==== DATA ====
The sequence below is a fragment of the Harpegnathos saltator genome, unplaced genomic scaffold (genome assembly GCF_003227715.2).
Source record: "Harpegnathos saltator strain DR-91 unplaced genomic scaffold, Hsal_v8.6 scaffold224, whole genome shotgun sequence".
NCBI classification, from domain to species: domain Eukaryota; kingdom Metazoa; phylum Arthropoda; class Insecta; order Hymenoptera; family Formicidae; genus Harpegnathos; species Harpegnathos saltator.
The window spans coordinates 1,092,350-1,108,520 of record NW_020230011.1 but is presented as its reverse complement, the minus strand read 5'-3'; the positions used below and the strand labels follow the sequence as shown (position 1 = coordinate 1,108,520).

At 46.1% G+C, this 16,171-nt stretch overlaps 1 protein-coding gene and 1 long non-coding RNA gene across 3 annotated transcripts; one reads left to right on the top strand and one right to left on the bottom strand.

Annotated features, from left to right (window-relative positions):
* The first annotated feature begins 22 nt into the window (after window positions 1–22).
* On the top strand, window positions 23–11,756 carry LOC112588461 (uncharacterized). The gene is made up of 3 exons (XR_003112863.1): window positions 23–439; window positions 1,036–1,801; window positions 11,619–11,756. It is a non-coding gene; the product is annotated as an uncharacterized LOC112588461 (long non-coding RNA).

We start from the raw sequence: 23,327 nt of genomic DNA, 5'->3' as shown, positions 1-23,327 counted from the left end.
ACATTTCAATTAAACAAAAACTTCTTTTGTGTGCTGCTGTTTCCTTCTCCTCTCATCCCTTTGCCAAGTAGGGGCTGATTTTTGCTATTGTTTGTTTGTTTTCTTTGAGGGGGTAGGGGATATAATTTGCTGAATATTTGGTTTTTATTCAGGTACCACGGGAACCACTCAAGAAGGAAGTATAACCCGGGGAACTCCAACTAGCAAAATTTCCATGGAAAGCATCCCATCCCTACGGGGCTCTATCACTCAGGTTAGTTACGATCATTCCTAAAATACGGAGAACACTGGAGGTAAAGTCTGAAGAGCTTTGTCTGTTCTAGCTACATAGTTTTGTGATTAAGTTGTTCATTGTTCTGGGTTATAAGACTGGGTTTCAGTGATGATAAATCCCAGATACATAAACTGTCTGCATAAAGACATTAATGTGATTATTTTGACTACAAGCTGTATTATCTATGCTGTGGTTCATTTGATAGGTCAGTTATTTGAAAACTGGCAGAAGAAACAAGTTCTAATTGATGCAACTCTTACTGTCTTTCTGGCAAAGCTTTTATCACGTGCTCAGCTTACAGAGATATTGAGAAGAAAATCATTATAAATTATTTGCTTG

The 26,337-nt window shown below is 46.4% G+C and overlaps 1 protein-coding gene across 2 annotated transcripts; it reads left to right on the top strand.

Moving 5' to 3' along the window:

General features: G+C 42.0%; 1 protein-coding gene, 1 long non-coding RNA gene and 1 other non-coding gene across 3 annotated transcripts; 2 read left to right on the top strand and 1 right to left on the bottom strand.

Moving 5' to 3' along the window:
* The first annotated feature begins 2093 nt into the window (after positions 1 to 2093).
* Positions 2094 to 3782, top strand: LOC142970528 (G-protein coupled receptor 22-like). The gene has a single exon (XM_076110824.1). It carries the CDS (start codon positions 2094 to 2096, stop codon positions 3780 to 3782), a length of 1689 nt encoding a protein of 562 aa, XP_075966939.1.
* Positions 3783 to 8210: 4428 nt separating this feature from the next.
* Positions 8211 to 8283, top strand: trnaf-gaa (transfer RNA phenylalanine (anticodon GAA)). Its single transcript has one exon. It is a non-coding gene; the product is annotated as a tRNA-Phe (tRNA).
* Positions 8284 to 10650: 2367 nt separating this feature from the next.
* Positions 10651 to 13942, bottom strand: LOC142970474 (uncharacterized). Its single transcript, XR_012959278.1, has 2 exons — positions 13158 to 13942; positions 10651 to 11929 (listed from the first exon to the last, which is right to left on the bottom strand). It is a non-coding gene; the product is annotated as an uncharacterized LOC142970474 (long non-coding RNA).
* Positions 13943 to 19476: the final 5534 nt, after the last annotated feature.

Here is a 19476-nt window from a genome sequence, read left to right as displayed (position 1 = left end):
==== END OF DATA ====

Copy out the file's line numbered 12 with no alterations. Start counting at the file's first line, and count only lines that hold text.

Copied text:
Moving 5' to 3' along the window: